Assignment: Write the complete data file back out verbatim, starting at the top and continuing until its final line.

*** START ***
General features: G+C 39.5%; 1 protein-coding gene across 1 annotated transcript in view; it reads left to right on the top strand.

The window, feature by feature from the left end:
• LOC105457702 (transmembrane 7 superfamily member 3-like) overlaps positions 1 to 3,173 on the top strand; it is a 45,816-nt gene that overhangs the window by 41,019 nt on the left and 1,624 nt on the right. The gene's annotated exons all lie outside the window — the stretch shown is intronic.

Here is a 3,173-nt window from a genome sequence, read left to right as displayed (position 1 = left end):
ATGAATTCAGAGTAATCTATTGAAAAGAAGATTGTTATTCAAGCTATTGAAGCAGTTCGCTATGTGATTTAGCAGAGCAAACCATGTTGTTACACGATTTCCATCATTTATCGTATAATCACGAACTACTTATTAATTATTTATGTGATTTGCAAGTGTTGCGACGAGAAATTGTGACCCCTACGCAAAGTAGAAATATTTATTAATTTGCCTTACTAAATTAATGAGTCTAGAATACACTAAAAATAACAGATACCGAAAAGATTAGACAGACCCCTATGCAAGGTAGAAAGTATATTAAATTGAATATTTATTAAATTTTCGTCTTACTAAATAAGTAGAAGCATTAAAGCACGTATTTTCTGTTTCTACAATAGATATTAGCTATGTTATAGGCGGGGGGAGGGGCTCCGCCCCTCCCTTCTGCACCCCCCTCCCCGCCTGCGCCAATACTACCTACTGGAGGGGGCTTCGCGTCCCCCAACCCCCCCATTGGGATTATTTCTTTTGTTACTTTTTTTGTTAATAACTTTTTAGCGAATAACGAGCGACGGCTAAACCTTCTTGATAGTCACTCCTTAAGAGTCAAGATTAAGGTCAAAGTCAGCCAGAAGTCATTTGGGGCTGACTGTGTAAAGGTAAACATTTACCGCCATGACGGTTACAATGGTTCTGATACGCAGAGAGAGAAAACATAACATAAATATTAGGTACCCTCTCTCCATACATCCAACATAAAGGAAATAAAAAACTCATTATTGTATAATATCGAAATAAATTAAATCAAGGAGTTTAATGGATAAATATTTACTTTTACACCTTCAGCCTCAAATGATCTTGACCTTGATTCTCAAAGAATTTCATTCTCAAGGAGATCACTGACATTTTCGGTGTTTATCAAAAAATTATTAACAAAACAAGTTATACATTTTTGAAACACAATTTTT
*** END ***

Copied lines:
General features: G+C 39.5%; 1 protein-coding gene across 1 annotated transcript in view; it reads left to right on the top strand.

The window, feature by feature from the left end:
• LOC105457702 (transmembrane 7 superfamily member 3-like) overlaps positions 1 to 3,173 on the top strand; it is a 45,816-nt gene that overhangs the window by 41,019 nt on the left and 1,624 nt on the right. The gene's annotated exons all lie outside the window — the stretch shown is intronic.

Here is a 3,173-nt window from a genome sequence, read left to right as displayed (position 1 = left end):
ATGAATTCAGAGTAATCTATTGAAAAGAAGATTGTTATTCAAGCTATTGAAGCAGTTCGCTATGTGATTTAGCAGAGCAAACCATGTTGTTACACGATTTCCATCATTTATCGTATAATCACGAACTACTTATTAATTATTTATGTGATTTGCAAGTGTTGCGACGAGAAATTGTGACCCCTACGCAAAGTAGAAATATTTATTAATTTGCCTTACTAAATTAATGAGTCTAGAATACACTAAAAATAACAGATACCGAAAAGATTAGACAGACCCCTATGCAAGGTAGAAAGTATATTAAATTGAATATTTATTAAATTTTCGTCTTACTAAATAAGTAGAAGCATTAAAGCACGTATTTTCTGTTTCTACAATAGATATTAGCTATGTTATAGGCGGGGGGAGGGGCTCCGCCCCTCCCTTCTGCACCCCCCTCCCCGCCTGCGCCAATACTACCTACTGGAGGGGGCTTCGCGTCCCCCAACCCCCCCATTGGGATTATTTCTTTTGTTACTTTTTTTGTTAATAACTTTTTAGCGAATAACGAGCGACGGCTAAACCTTCTTGATAGTCACTCCTTAAGAGTCAAGATTAAGGTCAAAGTCAGCCAGAAGTCATTTGGGGCTGACTGTGTAAAGGTAAACATTTACCGCCATGACGGTTACAATGGTTCTGATACGCAGAGAGAGAAAACATAACATAAATATTAGGTACCCTCTCTCCATACATCCAACATAAAGGAAATAAAAAACTCATTATTGTATAATATCGAAATAAATTAAATCAAGGAGTTTAATGGATAAATATTTACTTTTACACCTTCAGCCTCAAATGATCTTGACCTTGATTCTCAAAGAATTTCATTCTCAAGGAGATCACTGACATTTTCGGTGTTTATCAAAAAATTATTAACAAAACAAGTTATACATTTTTGAAACACAATTTTT